Though the US and Japan are likely to occupy the first and the third spots, China could consolidate its position as the second-wealthiest nation with its private financial wealth increasing to $ 40 trillion in 2018 from $ 22 trillion in 2013.
The number of India’s millionaire households, meanwhile, increased to 175,000 in 2013 from 164,000 the previous year. The US topped in this with 7.1 million households, while China was second (2.3 million) and Japan third (1.2 million). (WEALTHIER TOMORROW)
In its report ‘Global Wealth 2014: Riding a Wave of Growth’, BCG has said soaring equity markets and creation of new rapidly developing economies (RDEs) boosted global private financial wealth, which in 2013 grew 14.6 per cent over the previous year to $ 152 trillion.
Private financial wealth includes cash and deposits, money market funds and listed securities held either directly or indirectly through managed investments or life and pension assets, and other onshore and offshore assets. But, it excludes investors’ own businesses, any real estate, and luxury goods. “In nearly all countries, the growth in private wealth was driven by the strong rebound in equity markets that began in the second half of 2012. The performance was spurred by a relative economic stability in Europe and the US and signs of recovery in some European countries like Ireland, Spain, and Portugal,” the report says.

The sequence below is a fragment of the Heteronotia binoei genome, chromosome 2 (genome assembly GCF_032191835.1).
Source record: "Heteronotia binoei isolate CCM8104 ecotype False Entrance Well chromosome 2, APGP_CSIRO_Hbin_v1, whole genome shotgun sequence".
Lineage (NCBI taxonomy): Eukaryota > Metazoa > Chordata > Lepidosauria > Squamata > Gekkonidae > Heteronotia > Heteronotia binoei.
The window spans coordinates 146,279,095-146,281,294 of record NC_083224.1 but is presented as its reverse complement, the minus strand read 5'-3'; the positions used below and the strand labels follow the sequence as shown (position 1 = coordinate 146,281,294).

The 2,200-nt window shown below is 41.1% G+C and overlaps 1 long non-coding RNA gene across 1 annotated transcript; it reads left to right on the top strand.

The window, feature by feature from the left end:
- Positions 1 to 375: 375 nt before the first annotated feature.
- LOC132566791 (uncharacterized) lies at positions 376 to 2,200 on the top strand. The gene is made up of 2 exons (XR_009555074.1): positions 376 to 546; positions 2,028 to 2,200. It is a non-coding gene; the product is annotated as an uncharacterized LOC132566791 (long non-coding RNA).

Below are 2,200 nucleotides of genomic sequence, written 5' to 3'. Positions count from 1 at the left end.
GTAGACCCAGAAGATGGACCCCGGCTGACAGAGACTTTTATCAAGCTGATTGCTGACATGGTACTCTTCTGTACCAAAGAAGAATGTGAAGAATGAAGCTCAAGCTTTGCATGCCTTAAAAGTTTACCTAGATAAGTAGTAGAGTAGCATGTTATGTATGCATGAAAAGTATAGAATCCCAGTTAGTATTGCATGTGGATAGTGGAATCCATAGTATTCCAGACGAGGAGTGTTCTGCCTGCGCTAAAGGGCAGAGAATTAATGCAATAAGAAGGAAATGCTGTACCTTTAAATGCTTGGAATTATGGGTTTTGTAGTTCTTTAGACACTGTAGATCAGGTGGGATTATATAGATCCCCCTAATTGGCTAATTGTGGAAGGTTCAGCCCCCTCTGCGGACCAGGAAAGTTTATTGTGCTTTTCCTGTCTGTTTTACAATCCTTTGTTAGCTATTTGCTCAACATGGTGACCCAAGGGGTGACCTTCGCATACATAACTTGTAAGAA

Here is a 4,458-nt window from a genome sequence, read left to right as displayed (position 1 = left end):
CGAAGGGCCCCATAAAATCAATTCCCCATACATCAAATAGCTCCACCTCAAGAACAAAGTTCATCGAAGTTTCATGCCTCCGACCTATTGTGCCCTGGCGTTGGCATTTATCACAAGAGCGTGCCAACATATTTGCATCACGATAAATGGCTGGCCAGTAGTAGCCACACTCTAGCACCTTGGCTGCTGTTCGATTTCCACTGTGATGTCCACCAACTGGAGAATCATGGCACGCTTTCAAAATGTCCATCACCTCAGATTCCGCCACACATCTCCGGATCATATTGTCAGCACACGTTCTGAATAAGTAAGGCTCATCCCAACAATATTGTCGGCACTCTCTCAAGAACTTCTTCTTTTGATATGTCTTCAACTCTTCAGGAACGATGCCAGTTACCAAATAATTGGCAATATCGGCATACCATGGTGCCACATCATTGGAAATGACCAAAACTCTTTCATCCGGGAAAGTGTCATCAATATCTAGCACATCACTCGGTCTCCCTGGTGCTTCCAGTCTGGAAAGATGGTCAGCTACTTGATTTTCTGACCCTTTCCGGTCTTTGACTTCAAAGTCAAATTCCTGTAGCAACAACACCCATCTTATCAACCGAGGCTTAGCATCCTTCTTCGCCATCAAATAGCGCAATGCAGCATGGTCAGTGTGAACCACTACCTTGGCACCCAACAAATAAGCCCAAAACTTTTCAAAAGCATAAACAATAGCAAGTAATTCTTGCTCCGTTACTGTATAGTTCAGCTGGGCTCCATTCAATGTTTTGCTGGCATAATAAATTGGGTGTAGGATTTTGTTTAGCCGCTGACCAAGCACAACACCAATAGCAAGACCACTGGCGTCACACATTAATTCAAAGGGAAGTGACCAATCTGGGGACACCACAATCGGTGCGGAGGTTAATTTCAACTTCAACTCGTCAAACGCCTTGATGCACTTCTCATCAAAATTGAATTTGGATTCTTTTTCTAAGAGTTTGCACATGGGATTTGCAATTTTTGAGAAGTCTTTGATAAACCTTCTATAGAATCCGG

“Currency developments were more relevant to private wealth growth in 2013 than in 2012. Driven by the slowdown in quantitative easing, the US dollar gained in value against many currencies, particularly those in emerging markets, as well as the Japanese yen,” it adds.
India also made its entry into the club of top 15 ultra-high-networth households (more than $ 100 million in private financial wealth) in 2013. It was ranked 13th with 284 such households. The US (4,754 households), the UK (1,044) and China (983) were the top three.
BCG suggests in its report that high savings rate and GDP growth have fuelled the rise in private wealth in the Asia-Pacific region (excluding Japan), which grew 30.5 per cent to $ 37 trillion in 2013.
With its private wealth projected to rise at a compound annual growth rate (CAGR) of 10.5 per cent, the region could expand to an estimated $ 61.0 trillion by the end of 2018. At this pace, the region is expected to overtake Western Europe as the second-wealthiest region in 2014, and North America as the wealthiest in 2018.
Overall, the global private wealth is projected to post CAGR of 5.4 per cent over the next five years to reach an estimated $ 198.2 trillion by the end of 2018, the report says.